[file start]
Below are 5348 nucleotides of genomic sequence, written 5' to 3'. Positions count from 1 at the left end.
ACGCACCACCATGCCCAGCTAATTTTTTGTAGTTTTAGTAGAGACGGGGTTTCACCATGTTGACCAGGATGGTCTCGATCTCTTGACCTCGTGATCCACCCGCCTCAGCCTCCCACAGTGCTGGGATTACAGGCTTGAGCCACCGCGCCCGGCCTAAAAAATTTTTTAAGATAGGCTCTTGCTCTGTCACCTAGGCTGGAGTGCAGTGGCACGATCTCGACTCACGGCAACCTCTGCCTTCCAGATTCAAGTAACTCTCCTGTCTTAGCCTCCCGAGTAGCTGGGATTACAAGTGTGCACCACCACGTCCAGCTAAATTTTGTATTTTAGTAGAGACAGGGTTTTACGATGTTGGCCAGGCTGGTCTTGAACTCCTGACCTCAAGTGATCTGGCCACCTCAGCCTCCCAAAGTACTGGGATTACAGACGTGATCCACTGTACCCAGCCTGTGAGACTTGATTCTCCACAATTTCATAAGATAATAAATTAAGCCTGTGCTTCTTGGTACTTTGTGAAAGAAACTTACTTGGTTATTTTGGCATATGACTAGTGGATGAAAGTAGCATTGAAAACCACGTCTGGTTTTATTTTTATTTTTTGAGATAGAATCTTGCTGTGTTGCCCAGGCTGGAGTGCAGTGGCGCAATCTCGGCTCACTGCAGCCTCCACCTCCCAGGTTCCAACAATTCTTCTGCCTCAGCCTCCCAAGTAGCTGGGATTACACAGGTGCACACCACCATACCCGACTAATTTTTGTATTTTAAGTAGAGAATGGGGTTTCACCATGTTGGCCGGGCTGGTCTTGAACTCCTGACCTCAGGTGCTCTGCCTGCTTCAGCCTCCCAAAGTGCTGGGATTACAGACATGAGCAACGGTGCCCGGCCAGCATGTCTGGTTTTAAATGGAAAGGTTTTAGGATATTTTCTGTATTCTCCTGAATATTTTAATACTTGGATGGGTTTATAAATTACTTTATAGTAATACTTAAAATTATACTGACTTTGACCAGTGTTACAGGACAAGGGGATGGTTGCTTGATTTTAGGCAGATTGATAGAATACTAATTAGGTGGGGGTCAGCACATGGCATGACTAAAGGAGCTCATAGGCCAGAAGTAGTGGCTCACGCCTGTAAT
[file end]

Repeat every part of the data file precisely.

Below are 5348 nucleotides of genomic sequence, written 5' to 3'. Positions count from 1 at the left end.
ACGCACCACCATGCCCAGCTAATTTTTTGTAGTTTTAGTAGAGACGGGGTTTCACCATGTTGACCAGGATGGTCTCGATCTCTTGACCTCGTGATCCACCCGCCTCAGCCTCCCACAGTGCTGGGATTACAGGCTTGAGCCACCGCGCCCGGCCTAAAAAATTTTTTAAGATAGGCTCTTGCTCTGTCACCTAGGCTGGAGTGCAGTGGCACGATCTCGACTCACGGCAACCTCTGCCTTCCAGATTCAAGTAACTCTCCTGTCTTAGCCTCCCGAGTAGCTGGGATTACAAGTGTGCACCACCACGTCCAGCTAAATTTTGTATTTTAGTAGAGACAGGGTTTTACGATGTTGGCCAGGCTGGTCTTGAACTCCTGACCTCAAGTGATCTGGCCACCTCAGCCTCCCAAAGTACTGGGATTACAGACGTGATCCACTGTACCCAGCCTGTGAGACTTGATTCTCCACAATTTCATAAGATAATAAATTAAGCCTGTGCTTCTTGGTACTTTGTGAAAGAAACTTACTTGGTTATTTTGGCATATGACTAGTGGATGAAAGTAGCATTGAAAACCACGTCTGGTTTTATTTTTATTTTTTGAGATAGAATCTTGCTGTGTTGCCCAGGCTGGAGTGCAGTGGCGCAATCTCGGCTCACTGCAGCCTCCACCTCCCAGGTTCCAACAATTCTTCTGCCTCAGCCTCCCAAGTAGCTGGGATTACACAGGTGCACACCACCATACCCGACTAATTTTTGTATTTTAAGTAGAGAATGGGGTTTCACCATGTTGGCCGGGCTGGTCTTGAACTCCTGACCTCAGGTGCTCTGCCTGCTTCAGCCTCCCAAAGTGCTGGGATTACAGACATGAGCAACGGTGCCCGGCCAGCATGTCTGGTTTTAAATGGAAAGGTTTTAGGATATTTTCTGTATTCTCCTGAATATTTTAATACTTGGATGGGTTTATAAATTACTTTATAGTAATACTTAAAATTATACTGACTTTGACCAGTGTTACAGGACAAGGGGATGGTTGCTTGATTTTAGGCAGATTGATAGAATACTAATTAGGTGGGGGTCAGCACATGGCATGACTAAAGGAGCTCATAGGCCAGAAGTAGTGGCTCACGCCTGTAAT